LINDA WERTHEIMER, host:
With people watching more and more video online, Hulu.com has emerged as the most popular site for Hollywood, TV shows and movies. Its growing exponentially, and as NPRs Elizabeth Blair reports, its advertising is up too.
ELIZABETH BLAIR: Lets go to Hulu.com and click on TV, and the networks have a lot of their hit shows on here. They have Greys Anatomy from ABC, they have Comedy Centrals Daily Show and The Simpsons from FOX.
Unidentified Man #1: The following program is brought to you with limited commercial interruption by the third-generation Prius.
BLAIR: And theyre not kidding about limited. In the whole episode I only have to watch three commercials.
(Soundbite of TV show, The Simpsons)
Mr. DAN CASTELLANETA (Actor): (as Homer Simpson) Whoa, whoa, whoa. You come to school to help him to get good grades? Isnt that why we pay public school teachers those enormous salaries?
Mr. ALAN SEPINWALL (New Jersey Star Ledger): Hulu has made my life as a TV viewer and a TV critic much easier.
BLAIR: Alan Sepinwall of the New Jersey Star Ledger.
Mr. SEPINWALL: Because I can watch shows, for the most part, when I want, on my own schedule, whether Im at the office, at home, you know, any location.
BLAIR: About 40 million people watched Hulu in May - up almost 500 percent from last year. Thats according to the research firm comScore. But thats still small compared to regular TV, and yet Hulu charges more for its advertising, sometimes twice as much.
Michael Hayes of the Ad Agency Initiative.
Mr. MICHAEL HAYES (Ad Agency Initiative): If you look at a primetime show on television, the average rate is about $25 on a cost per thousand basis.
BLAIR: Thats cost per thousand viewers. So, the bigger the audience the more expensive the commercial.
Mr. HAYES: If you look at a primetime show on Hulu, its anywhere from $40 to $60 on a cost per thousand basis.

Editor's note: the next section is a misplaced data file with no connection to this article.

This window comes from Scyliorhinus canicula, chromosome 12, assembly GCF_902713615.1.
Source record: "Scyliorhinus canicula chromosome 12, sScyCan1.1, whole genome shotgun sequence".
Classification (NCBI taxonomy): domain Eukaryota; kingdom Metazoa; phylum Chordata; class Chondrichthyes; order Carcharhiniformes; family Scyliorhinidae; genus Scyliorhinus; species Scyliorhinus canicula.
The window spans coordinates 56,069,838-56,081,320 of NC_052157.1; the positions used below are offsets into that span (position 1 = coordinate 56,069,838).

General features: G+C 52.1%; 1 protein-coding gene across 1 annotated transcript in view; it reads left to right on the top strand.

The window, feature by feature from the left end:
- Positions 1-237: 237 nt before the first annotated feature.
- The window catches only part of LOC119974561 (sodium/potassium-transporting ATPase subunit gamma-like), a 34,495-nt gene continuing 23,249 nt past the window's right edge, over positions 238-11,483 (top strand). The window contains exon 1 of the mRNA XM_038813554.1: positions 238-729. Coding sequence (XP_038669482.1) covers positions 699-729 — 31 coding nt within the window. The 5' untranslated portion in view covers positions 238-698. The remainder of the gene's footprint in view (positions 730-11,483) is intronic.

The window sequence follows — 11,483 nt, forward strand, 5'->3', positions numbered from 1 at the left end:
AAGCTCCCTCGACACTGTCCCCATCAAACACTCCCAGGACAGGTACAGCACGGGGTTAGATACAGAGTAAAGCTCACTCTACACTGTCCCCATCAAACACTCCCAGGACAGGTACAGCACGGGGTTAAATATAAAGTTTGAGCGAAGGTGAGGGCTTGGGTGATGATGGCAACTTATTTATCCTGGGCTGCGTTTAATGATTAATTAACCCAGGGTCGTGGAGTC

BLAIR: Thats about a 60 percent difference between Hulu and TV. Hulu is tightlipped about its revenue but it is attracting some pretty major advertisers.
Unidentified Man #2: Sprint, the Now Network.
Ms. CHRISTINA LEE (Spokesperson, Hulu): Theres a couple of reasons, I think, that advertisers are interested in the online video environment.
BLAIR: Christina Lee is a spokesperson for Hulu.
Ms. LEE: On Hulu in particular, you cant fast forward through the ads. A lot of viewers are more engaged. Given that, were seeing ad effectiveness go up.
BLAIR: But in the episode of The Simpsons I watched there were only three commercials. Its believed the online audience wont tolerate much more. And that kind of limit is never going to bring in as much money as a TV show that has a lot of commercials, and thats the fear in the TV industry - that video online will never be as profitable as TV and that slick shows, like CSI and House are expensive to produce.
Michael Hayes quotes Jeff Zucker, the head of NBC Universal, who said the TV networks dont want - as he put it - end up trading analog dollars for digital pennies.
Mr. HAYES: Theres two opposing challenges here. Number one, the cost of producing professionally-produced content, and the revenue that they will generate when they move that content online to be supported by an ad model that is fundamentally different than what it is on television.
BLAIR: For now, the networks seem to be holding back a little - they dont put everything on Hulu. They want you to give you a reason to watch your good old-fashioned TV set - and all those commercials.
Elizabeth Blair, NPR News.
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